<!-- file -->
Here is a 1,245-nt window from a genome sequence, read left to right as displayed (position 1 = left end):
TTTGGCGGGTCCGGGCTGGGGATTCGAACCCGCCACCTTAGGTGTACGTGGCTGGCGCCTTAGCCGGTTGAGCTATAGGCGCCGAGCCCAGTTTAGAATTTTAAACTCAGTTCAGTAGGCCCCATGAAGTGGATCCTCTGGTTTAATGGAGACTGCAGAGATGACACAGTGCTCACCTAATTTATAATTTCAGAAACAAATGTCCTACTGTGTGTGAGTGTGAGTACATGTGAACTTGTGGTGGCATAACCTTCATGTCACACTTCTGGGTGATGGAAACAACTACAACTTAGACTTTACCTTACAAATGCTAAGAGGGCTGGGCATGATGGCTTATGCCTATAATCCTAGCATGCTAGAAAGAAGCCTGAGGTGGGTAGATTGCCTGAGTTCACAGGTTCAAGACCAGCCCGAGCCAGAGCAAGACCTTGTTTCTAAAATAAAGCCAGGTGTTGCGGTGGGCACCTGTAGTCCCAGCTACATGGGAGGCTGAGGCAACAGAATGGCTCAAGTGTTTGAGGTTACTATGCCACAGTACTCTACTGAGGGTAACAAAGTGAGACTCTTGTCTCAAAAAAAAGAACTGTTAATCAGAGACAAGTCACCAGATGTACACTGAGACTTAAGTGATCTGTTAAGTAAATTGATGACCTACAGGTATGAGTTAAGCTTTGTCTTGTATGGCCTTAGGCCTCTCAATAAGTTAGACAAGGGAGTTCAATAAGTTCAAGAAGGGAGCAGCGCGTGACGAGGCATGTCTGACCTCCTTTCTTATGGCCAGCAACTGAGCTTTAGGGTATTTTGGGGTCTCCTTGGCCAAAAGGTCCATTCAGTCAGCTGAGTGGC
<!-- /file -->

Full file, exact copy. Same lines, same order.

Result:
Here is a 1,245-nt window from a genome sequence, read left to right as displayed (position 1 = left end):
TTTGGCGGGTCCGGGCTGGGGATTCGAACCCGCCACCTTAGGTGTACGTGGCTGGCGCCTTAGCCGGTTGAGCTATAGGCGCCGAGCCCAGTTTAGAATTTTAAACTCAGTTCAGTAGGCCCCATGAAGTGGATCCTCTGGTTTAATGGAGACTGCAGAGATGACACAGTGCTCACCTAATTTATAATTTCAGAAACAAATGTCCTACTGTGTGTGAGTGTGAGTACATGTGAACTTGTGGTGGCATAACCTTCATGTCACACTTCTGGGTGATGGAAACAACTACAACTTAGACTTTACCTTACAAATGCTAAGAGGGCTGGGCATGATGGCTTATGCCTATAATCCTAGCATGCTAGAAAGAAGCCTGAGGTGGGTAGATTGCCTGAGTTCACAGGTTCAAGACCAGCCCGAGCCAGAGCAAGACCTTGTTTCTAAAATAAAGCCAGGTGTTGCGGTGGGCACCTGTAGTCCCAGCTACATGGGAGGCTGAGGCAACAGAATGGCTCAAGTGTTTGAGGTTACTATGCCACAGTACTCTACTGAGGGTAACAAAGTGAGACTCTTGTCTCAAAAAAAAGAACTGTTAATCAGAGACAAGTCACCAGATGTACACTGAGACTTAAGTGATCTGTTAAGTAAATTGATGACCTACAGGTATGAGTTAAGCTTTGTCTTGTATGGCCTTAGGCCTCTCAATAAGTTAGACAAGGGAGTTCAATAAGTTCAAGAAGGGAGCAGCGCGTGACGAGGCATGTCTGACCTCCTTTCTTATGGCCAGCAACTGAGCTTTAGGGTATTTTGGGGTCTCCTTGGCCAAAAGGTCCATTCAGTCAGCTGAGTGGC